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North Carolina Water Systems Detect PFAS Levels Above EPA Standard

Source: NC Newsline

Eleven public water systems in North Carolina have detected levels of the toxic compound PFAS above the EPA’s proposed maximum contaminant level of 4 parts per trillion (ppt). This information was revealed through the EPA’s Unregulated Contaminant Monitoring Rule (UCMR), which requires public water systems to sample for certain unregulated contaminants, including PFAS.

PFAS, or per- and polyfluoroalkyl substances, are a group of over 12,000 man-made chemicals that are used in a wide range of products, including food packaging, nonstick cookware, and firefighting foam. PFAS are known as “forever chemicals” because they do not break down easily in the environment or the human body.

Exposure to PFAS has been linked to a number of health problems, including cancer, thyroid and liver disorders, and reproductive and developmental problems.

While the EPA has proposed a drinking water standard for PFAS, it has not yet been finalized. As a result, public water systems are not required to notify their customers if PFAS is detected in their drinking water.

In North Carolina, only a few public water systems disclose PFAS sampling results on their websites. The NC Department of Environmental Quality (DEQ) does not require this disclosure.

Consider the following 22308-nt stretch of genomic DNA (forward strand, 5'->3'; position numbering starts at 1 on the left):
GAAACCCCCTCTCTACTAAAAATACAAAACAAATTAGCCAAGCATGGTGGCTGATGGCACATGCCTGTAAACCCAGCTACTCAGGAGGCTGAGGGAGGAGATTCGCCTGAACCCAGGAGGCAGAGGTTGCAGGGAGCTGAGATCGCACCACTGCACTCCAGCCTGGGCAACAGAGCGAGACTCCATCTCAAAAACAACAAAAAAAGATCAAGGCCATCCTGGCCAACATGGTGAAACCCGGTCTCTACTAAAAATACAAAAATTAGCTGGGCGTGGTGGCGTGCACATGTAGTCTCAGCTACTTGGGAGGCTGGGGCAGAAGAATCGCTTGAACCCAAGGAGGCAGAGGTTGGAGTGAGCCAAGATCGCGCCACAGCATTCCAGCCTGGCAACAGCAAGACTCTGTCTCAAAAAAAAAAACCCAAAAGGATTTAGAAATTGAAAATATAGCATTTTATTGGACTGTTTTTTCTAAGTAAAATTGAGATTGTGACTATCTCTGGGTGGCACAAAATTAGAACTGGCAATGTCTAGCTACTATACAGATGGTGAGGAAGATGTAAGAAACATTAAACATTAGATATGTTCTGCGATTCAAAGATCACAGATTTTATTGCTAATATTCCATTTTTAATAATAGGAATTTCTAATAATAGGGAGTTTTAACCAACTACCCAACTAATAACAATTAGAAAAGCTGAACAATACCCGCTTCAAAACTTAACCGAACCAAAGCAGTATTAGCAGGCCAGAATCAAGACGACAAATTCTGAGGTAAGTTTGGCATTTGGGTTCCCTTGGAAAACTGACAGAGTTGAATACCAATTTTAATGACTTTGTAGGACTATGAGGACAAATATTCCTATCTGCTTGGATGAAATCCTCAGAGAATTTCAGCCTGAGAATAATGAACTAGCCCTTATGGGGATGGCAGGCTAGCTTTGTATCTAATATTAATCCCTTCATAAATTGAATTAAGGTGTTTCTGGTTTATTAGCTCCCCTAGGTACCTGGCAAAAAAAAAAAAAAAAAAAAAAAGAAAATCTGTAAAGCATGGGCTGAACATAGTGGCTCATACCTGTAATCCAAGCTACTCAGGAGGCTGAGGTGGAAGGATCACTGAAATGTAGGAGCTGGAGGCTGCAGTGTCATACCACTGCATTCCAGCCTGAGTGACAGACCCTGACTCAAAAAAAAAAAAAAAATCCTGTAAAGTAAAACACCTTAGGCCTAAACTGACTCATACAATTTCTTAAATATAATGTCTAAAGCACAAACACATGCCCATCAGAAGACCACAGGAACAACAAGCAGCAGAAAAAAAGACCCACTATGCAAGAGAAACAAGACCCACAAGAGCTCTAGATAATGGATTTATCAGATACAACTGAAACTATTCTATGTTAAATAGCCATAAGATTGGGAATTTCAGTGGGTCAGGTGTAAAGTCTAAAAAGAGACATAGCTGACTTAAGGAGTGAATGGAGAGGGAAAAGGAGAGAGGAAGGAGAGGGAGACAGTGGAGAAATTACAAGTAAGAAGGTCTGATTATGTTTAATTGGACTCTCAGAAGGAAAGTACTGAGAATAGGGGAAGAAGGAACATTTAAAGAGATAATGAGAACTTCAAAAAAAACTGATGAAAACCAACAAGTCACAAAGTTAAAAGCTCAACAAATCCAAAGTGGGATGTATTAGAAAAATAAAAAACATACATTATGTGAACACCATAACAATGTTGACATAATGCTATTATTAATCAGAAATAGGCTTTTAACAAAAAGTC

This means that thousands of North Carolinians may be unaware that they are drinking water that contains PFAS.

For example,  Jamestown, NC  buys its water from High Point and Greensboro which have both detected elevated levels of PFAS in their water supply. However, Jamestown’s website does not mention PFAS.

Jamestown plans to update the public about PFAS via its Town Council meetings, but it would be difficult to sift through an entire meeting to find the portion where PFAS is discussed.

The EPA is currently working on developing final drinking water standards for PFAS. Once these standards are finalized, public water systems will be required to comply with them and notify their customers if PFAS is detected in their drinking water at levels above the standard.
In the meantime, it is important for North Carolinians to be aware of the potential for PFAS exposure. If you are concerned about PFAS in your drinking water, DEQ has a public water supply section, 919-707-9100. That section hosts Drinking Water Watch, where you can search for your utility and learn more about its violation history, its sources of water, contact information and more.


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